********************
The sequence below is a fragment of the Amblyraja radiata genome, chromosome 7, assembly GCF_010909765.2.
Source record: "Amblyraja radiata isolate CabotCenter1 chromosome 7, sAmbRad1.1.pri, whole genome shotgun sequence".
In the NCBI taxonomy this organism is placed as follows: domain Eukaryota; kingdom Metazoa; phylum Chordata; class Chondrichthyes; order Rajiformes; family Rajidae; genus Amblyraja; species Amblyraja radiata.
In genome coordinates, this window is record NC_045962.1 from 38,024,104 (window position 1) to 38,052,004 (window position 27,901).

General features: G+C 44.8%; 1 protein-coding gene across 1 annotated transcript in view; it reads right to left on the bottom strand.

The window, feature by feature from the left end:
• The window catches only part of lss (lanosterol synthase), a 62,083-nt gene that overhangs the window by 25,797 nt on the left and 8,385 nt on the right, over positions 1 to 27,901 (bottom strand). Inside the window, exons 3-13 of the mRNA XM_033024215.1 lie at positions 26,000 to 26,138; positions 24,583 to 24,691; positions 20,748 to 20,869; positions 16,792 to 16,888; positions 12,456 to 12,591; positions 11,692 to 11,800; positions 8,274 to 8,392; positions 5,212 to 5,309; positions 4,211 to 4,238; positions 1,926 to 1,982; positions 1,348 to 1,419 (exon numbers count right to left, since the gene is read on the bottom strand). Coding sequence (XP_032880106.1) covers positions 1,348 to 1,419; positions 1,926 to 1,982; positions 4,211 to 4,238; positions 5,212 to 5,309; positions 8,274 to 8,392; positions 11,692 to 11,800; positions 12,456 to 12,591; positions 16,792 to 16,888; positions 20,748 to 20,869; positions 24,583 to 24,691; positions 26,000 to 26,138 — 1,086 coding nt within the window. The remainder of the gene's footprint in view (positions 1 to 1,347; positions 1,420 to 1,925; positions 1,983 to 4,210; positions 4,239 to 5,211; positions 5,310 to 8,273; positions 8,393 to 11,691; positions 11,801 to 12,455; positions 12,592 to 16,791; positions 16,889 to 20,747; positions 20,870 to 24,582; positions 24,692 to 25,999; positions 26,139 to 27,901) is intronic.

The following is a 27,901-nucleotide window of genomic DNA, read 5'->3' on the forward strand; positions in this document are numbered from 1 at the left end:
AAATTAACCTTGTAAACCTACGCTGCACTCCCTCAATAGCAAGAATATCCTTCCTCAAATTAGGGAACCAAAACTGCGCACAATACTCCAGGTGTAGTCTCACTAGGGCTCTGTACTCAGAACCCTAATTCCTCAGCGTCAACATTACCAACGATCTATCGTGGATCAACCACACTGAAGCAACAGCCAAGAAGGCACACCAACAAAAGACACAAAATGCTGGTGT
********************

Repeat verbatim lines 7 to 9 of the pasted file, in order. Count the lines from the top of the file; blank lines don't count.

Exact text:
• The window catches only part of lss (lanosterol synthase), a 62,083-nt gene that overhangs the window by 25,797 nt on the left and 8,385 nt on the right, over positions 1 to 27,901 (bottom strand). Inside the window, exons 3-13 of the mRNA XM_033024215.1 lie at positions 26,000 to 26,138; positions 24,583 to 24,691; positions 20,748 to 20,869; positions 16,792 to 16,888; positions 12,456 to 12,591; positions 11,692 to 11,800; positions 8,274 to 8,392; positions 5,212 to 5,309; positions 4,211 to 4,238; positions 1,926 to 1,982; positions 1,348 to 1,419 (exon numbers count right to left, since the gene is read on the bottom strand). Coding sequence (XP_032880106.1) covers positions 1,348 to 1,419; positions 1,926 to 1,982; positions 4,211 to 4,238; positions 5,212 to 5,309; positions 8,274 to 8,392; positions 11,692 to 11,800; positions 12,456 to 12,591; positions 16,792 to 16,888; positions 20,748 to 20,869; positions 24,583 to 24,691; positions 26,000 to 26,138 — 1,086 coding nt within the window. The remainder of the gene's footprint in view (positions 1 to 1,347; positions 1,420 to 1,925; positions 1,983 to 4,210; positions 4,239 to 5,211; positions 5,310 to 8,273; positions 8,393 to 11,691; positions 11,801 to 12,455; positions 12,592 to 16,791; positions 16,889 to 20,747; positions 20,870 to 24,582; positions 24,692 to 25,999; positions 26,139 to 27,901) is intronic.

The following is a 27,901-nucleotide window of genomic DNA, read 5'->3' on the forward strand; positions in this document are numbered from 1 at the left end:
AAATTAACCTTGTAAACCTACGCTGCACTCCCTCAATAGCAAGAATATCCTTCCTCAAATTAGGGAACCAAAACTGCGCACAATACTCCAGGTGTAGTCTCACTAGGGCTCTGTACTCAGAACCCTAATTCCTCAGCGTCAACATTACCAACGATCTATCGTGGATCAACCACACTGAAGCAACAGCCAAGAAGGCACACCAACAAAAGACACAAAATGCTGGTGT